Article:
Osnabrück bears witness to another seminal event in German history, the Holocaust, in the form of an annex to its art museum. This was designed by Daniel Libeskind to display the work of Felix Nussbaum, the surrealist painter murdered in Auschwitz in 1944. You may remember his painting of existence in one of his prison camps that we saw in the Deutsches Historisches Museum in Berlin.

Felix Nussbaum In the Prison Camp (c)Deutsches Historisches Museum, Berlin

We shall finish our day of seminal moments in German history back in the First World War, by having supper at Osnabrück's own Walhalla, the half-timbered inn that appears in Erich Maria Remarque's novel The Black Obelisk.

Of course, Remarque, who was born in Osnabrück, is best known for All Quiet on the Western Front (a novel, not surprisingly, banned by the Nazis as unpatriotic) but The Black Obelisk has its moments. The much-quoted the death of one man is a tragedy, the death of millions is a statistic is usually attributed to Stalin, but is in fact from this novel. And Remarque describes how Frau Beckmann, a lady with a rare superpower, pulls an iron nail from a wooden beam using only her bottom.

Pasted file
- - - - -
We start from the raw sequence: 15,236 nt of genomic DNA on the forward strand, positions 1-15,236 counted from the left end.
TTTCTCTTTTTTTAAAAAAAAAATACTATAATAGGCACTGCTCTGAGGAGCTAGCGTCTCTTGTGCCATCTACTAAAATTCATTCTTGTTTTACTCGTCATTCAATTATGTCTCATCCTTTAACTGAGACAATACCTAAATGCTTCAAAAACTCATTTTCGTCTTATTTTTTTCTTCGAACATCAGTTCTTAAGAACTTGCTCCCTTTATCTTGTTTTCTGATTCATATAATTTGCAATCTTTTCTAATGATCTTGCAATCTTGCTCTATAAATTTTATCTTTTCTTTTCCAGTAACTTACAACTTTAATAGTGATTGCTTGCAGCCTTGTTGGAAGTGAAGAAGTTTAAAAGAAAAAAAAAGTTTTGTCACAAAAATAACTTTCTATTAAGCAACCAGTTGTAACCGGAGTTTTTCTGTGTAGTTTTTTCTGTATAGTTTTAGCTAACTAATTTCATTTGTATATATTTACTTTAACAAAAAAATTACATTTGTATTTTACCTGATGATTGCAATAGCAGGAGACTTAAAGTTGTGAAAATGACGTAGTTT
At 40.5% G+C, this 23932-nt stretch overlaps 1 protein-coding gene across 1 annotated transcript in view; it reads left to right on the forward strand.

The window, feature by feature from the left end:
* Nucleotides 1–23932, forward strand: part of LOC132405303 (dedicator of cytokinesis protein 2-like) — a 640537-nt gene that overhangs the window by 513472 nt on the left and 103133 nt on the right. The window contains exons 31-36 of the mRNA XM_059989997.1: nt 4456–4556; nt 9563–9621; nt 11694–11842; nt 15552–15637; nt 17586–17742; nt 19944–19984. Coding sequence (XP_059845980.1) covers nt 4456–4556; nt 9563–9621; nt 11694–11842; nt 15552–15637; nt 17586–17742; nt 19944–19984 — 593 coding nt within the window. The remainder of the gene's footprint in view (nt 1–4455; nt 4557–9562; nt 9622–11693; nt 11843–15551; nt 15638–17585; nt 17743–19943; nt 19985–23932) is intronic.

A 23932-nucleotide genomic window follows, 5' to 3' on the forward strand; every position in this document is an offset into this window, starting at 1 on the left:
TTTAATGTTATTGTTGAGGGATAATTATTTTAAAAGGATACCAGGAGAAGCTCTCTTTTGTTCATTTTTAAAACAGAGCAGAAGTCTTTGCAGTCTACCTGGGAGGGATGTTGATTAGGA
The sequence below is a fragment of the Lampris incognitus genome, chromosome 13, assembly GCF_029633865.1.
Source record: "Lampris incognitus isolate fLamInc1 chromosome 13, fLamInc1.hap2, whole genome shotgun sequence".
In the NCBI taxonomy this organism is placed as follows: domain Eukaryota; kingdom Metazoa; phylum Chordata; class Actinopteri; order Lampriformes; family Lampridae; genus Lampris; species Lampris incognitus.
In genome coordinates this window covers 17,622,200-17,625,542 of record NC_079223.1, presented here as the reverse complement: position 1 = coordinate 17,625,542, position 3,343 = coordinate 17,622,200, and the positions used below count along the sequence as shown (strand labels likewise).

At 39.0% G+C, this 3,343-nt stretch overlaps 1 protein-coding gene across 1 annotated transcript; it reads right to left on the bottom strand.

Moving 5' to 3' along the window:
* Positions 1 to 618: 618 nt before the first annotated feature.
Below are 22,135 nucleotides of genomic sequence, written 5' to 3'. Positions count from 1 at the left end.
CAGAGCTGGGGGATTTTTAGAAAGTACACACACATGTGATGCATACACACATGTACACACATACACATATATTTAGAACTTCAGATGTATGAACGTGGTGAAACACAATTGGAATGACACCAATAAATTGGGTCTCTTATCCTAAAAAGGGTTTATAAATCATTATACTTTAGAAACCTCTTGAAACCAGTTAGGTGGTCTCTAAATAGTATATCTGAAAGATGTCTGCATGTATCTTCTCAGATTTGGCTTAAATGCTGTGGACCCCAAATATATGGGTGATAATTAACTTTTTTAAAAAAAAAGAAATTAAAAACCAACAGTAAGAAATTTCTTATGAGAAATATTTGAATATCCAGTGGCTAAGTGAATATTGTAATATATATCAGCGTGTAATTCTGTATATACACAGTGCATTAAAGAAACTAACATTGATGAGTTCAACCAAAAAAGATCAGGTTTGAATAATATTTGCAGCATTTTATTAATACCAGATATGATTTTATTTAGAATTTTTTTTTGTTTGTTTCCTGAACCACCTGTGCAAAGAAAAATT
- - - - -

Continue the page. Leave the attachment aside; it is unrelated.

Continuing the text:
Interview with Hilla Becher -

South Bank Centre's film on Andreas Gursky -

Fred Sansom's wonderful images -

A nice little film about Hermann's victory in 9 AD -

A tour of Osnabrück -

All Quiet on the Western Front (full film) -

An interview with Erich Maria Remarque in 1962 (in German, but with the 'Settings' button you can generate auto-translated subtitles) -

Kraftwerk, The Man Machine -

Supermax, Lovemachine (1977) -

Florence and the Machine -